Just as rivals BMW and Mercedes are liberally applying the hallowed M and AMG badges to their SUVs, Audi is doing likewise with its RS sub-brand.
Sitting imperiously at the top of the tree is the 600bhp RS Q8, while at the other end of the range are the RS Q3 crossover and its sleeker twin, the RS Q3 Sportback.
The RS Q3, tested here, lacks the Sportback’s lower roofline and fastback shape, but it has a blockish, angular style of its own. At the front there are matrix LED headlamps, a gloss-black 3D honeycomb grille and an aggressive RS-specific front bumper.
Moving rearwards you will find 10mm wheelarch extensions and huge wheels (optional 21-inchers on our test car, although 20-inch rims are standard), and at the back there is a pronounced tailgate spoiler, rear diffuser and a pair of cannon-sized oval exhaust outlets.
It rides 10mm lower than the non-RS car, while the front and rear tracks are 6mm and 7mm wider respectively. Anyone who mistakes this car for the regular Q3 probably needs a white cane to get around.
While the RS Q3 certainly isn’t shy about announcing its RS status, it avoids the dreaded trying-too-hard trap; all this addenda gels surprisingly well with the regular Q3’s chiselled lines, making it look tensed, squat and brooding – especially in our test car’s Daytona Grey.
AUDI RS Q3: INTERIOR
Inside, red alcantara trim across the dash and on the door panels enlivens the cabin, as does subtler red stitching on the Nappa leather seats and gear gaiter. The (thankfully) thin-rimmed steering wheel is tastefully clad in alcantara too.
You sit high with the usual commanding view much loved by SUV drivers, and thanks to the upright seating positions there is a remarkable amount of rear legroom for what is a relatively short car.
For the driver there is Audi’s “virtual cockpit” configurable TFT dashboard display to complement the large central MMI touchscreen.
This being an RS, nerdy details like torque, power output, lap times, g-forces and acceleration can be called up on the virtual cockpit display. There’s even an upshift light too.
PULLING NO PUNCHES
Good thing the RS Q3 has the go to back up its attitude. It proudly continues a long line of Audi performance cars powered by 5-cylinder turbocharged engines (ur Quattro, 200 Turbo, TT RS, RS3, as well as its own RS Q3 predecessor).
In its latest guise, this engine, thumps out 400bhp and 480Nm of torque from its 2.5-litre capacity – enough to whisk this stubby little brick to 100km/h in 4.5 seconds.
Five-pot engines are loved for their unique voices. The RS Q3’s certainly sounds good, albeit with the help of cabin speaker augmentation. Audi’s sound engineers must be closet Colin McRae fans though, because curiously, the soundtrack is more Subaru boxer-4 throb than inline-5 warble.
There is good urge from low down, but also, surprisingly, an old-school turbo kick at 4000rpm. Thereafter the engine pulls to its 7000rpm redline with effortless urgency.
Power is delivered to all four wheels via a 7-speed S-Tronic dual-clutch gearbox. Interestingly, Audi has tuned this gearbox to mimic the “slip” and slurred gearchanges of a normal torque-converter autobox at step-off and in low-speed manoeuvring, so it doesn’t have the slightly truculent low-speed feel of some dual-clutchers.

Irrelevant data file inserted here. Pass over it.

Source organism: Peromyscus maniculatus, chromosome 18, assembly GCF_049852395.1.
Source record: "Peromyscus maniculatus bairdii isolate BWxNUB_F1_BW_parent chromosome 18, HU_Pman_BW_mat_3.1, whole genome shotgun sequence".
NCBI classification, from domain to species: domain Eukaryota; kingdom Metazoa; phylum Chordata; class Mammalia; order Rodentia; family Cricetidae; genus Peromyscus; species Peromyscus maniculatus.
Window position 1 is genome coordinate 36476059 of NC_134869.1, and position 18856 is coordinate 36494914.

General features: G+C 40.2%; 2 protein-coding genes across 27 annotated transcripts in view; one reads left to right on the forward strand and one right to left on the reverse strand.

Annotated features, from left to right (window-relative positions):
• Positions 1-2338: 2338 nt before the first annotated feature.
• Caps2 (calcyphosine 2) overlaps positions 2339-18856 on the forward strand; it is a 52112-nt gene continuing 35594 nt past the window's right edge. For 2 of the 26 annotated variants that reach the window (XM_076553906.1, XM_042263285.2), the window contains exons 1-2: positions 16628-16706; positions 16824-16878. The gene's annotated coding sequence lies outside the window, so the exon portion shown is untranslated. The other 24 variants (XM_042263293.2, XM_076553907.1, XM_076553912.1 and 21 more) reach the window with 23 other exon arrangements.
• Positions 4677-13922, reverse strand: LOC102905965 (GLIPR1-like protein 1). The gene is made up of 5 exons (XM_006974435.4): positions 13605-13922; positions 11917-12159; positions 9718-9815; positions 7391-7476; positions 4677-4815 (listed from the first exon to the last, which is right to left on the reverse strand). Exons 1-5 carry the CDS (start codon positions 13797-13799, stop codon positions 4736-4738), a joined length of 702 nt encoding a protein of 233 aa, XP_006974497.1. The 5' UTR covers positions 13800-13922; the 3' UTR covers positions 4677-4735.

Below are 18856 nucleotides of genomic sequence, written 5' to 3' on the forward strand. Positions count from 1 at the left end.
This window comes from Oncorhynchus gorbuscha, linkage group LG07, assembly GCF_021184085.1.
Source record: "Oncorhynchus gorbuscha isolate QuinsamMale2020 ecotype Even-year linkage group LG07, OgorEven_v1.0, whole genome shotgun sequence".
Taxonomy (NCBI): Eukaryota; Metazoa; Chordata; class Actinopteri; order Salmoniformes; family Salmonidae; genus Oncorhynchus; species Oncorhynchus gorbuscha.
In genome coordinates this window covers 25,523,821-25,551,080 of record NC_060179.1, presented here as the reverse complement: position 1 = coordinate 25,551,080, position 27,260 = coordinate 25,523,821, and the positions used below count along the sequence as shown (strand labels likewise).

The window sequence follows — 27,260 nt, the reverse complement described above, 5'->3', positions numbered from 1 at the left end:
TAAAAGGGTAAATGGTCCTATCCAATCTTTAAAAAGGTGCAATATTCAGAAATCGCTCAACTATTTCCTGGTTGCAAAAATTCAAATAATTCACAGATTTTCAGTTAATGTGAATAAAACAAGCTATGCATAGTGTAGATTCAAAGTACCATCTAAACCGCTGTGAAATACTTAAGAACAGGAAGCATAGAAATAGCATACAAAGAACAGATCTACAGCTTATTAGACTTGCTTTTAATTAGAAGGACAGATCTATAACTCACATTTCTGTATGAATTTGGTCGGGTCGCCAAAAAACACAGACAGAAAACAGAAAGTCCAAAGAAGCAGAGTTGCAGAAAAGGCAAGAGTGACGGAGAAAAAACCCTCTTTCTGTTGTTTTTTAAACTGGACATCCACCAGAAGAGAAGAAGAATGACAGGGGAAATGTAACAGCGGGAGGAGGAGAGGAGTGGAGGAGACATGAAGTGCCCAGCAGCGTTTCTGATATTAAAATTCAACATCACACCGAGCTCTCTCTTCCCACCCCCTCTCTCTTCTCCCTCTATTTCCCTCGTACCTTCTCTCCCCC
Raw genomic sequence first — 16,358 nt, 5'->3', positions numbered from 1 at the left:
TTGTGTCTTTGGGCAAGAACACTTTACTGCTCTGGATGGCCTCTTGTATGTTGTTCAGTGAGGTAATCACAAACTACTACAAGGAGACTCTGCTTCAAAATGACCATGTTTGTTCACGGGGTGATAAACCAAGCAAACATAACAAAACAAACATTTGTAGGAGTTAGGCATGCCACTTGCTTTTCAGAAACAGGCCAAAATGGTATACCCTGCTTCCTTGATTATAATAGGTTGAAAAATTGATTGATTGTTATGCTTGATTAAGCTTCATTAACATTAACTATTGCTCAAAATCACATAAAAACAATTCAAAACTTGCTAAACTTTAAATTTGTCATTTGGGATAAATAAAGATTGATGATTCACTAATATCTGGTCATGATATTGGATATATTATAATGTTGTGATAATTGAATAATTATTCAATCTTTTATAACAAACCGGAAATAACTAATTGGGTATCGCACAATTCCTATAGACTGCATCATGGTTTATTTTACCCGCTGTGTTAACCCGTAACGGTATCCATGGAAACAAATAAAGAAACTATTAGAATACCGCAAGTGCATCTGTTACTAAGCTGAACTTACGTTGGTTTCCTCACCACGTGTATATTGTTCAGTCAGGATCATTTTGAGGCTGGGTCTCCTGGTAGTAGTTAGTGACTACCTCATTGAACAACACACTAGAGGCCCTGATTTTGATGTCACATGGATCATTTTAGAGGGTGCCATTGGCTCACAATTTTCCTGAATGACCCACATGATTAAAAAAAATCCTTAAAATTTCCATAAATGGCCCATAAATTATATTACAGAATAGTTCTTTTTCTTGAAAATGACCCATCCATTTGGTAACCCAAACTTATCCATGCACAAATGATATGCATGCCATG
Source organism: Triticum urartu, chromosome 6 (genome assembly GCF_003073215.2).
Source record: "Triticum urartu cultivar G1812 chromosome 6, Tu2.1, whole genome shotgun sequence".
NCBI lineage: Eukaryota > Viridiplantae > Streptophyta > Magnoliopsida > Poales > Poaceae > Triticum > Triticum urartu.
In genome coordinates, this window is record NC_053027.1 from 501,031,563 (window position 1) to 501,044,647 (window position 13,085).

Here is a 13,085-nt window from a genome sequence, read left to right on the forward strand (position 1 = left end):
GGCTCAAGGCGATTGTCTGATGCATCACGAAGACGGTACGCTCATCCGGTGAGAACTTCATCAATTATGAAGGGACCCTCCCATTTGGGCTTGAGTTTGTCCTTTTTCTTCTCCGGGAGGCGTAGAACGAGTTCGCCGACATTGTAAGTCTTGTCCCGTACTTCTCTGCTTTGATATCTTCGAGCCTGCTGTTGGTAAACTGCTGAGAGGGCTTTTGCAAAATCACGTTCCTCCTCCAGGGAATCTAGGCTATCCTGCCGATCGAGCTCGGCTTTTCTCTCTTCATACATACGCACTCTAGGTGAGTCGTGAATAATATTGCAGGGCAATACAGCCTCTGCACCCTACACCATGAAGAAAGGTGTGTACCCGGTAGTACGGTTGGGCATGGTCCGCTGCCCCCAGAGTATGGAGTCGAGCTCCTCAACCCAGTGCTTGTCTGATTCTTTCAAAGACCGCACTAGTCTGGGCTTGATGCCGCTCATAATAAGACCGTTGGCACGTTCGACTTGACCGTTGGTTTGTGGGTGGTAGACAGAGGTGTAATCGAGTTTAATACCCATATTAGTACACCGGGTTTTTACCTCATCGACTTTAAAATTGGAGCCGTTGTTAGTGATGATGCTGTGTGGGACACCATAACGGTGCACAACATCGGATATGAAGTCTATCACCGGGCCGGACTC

As speeds and revs rise however, the changes adopt typical dual-clutch immediacy. It’s the best of both worlds.
TRACTION AND TRACTABILITY
The Quattro drivetrain is invaluable in translating the five-pot’s efforts into forward motion – the fat tyres (255-section Continental Sport Contact 6s) just digging into the tarmac and chucking the car forward without a hint of wheelspin.
It gives reassuring directional stability in wet conditions too, as I discovered when the heavens opened while I was doing some, er, spirited exploration of Singapore’s more remote driving roads. The stubby car charged through the flooded lanes as though they were bone dry.
Left to its own devices with the drive mode in Auto, the chassis is fairly supple. Despite the huge wheels, there is good compliance and, as with the better-sorted SUVs, the sense that bumps and ruts are being dismissed imperiously and distantly.
There is none of the fore-aft or diagonal pitching that some other high-riding cars succumb to. Body roll is kept in check at sane speeds, although in enthusiastically-taken tight bends you can sense impending understeer.
Scroll over to Dynamic mode, and the exhaust gains a harder edge, as does the suspension. The ride is now on the jiggly side, but the upshot is an even tighter check on body roll, sharper turn-in and a confidence-building, all-square cornering stance. Oh, and the steering weights up too, for good measure.
A crossover, no matter how honed, will never be the enthusiast’s first choice.
But if you have reason to choose such a car – be it for ease of access, elevated driving position or cabin space – the RS Q3 is the enthusiast’s small SUV of choice.
Audi RS Q3 2.5 (A)
ENGINE 2480cc, 20-valves, inline-5, turbocharged
MAX POWER 400hp at 5850-7000rpm
MAX TORQUE 480Nm at 1950-5850rpm
POWER TO WEIGHT 233.2hp per tonne
GEARBOX 7-speed dual-clutch with manual select
0-100KM/H 4.5 seconds
TOP SPEED 250km/h
CONSUMPTION 11.1km/L (combined)
PRICE INCL. COE $318,500 (after $20k VES surcharge)
AGENT Premium Automobiles
Click here for more info about the Audi RS Q3
Read our Mercedes-AMG GLA45 S review
Or check out our Audi Q3 Sportback review here
The BMW X1 takes on the Audi Q3 in this Group Test